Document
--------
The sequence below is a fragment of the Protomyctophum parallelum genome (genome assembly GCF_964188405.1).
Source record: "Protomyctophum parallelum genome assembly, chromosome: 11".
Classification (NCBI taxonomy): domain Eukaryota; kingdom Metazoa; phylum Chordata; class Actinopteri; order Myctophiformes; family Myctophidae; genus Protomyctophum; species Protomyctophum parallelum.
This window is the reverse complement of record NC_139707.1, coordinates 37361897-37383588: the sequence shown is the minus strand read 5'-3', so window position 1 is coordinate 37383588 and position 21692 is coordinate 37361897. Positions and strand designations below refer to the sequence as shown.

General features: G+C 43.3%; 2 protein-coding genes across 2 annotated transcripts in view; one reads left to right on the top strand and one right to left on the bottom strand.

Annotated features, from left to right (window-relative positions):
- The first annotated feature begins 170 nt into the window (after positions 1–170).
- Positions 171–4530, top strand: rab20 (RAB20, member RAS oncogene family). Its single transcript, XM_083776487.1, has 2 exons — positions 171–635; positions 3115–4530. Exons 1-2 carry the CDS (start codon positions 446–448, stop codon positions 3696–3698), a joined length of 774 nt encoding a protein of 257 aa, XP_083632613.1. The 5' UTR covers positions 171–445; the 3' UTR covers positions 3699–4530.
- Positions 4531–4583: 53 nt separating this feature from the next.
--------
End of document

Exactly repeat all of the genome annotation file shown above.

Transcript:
The sequence below is a fragment of the Protomyctophum parallelum genome (genome assembly GCF_964188405.1).
Source record: "Protomyctophum parallelum genome assembly, chromosome: 11".
Classification (NCBI taxonomy): domain Eukaryota; kingdom Metazoa; phylum Chordata; class Actinopteri; order Myctophiformes; family Myctophidae; genus Protomyctophum; species Protomyctophum parallelum.
This window is the reverse complement of record NC_139707.1, coordinates 37361897-37383588: the sequence shown is the minus strand read 5'-3', so window position 1 is coordinate 37383588 and position 21692 is coordinate 37361897. Positions and strand designations below refer to the sequence as shown.

General features: G+C 43.3%; 2 protein-coding genes across 2 annotated transcripts in view; one reads left to right on the top strand and one right to left on the bottom strand.

Annotated features, from left to right (window-relative positions):
- The first annotated feature begins 170 nt into the window (after positions 1–170).
- Positions 171–4530, top strand: rab20 (RAB20, member RAS oncogene family). Its single transcript, XM_083776487.1, has 2 exons — positions 171–635; positions 3115–4530. Exons 1-2 carry the CDS (start codon positions 446–448, stop codon positions 3696–3698), a joined length of 774 nt encoding a protein of 257 aa, XP_083632613.1. The 5' UTR covers positions 171–445; the 3' UTR covers positions 3699–4530.
- Positions 4531–4583: 53 nt separating this feature from the next.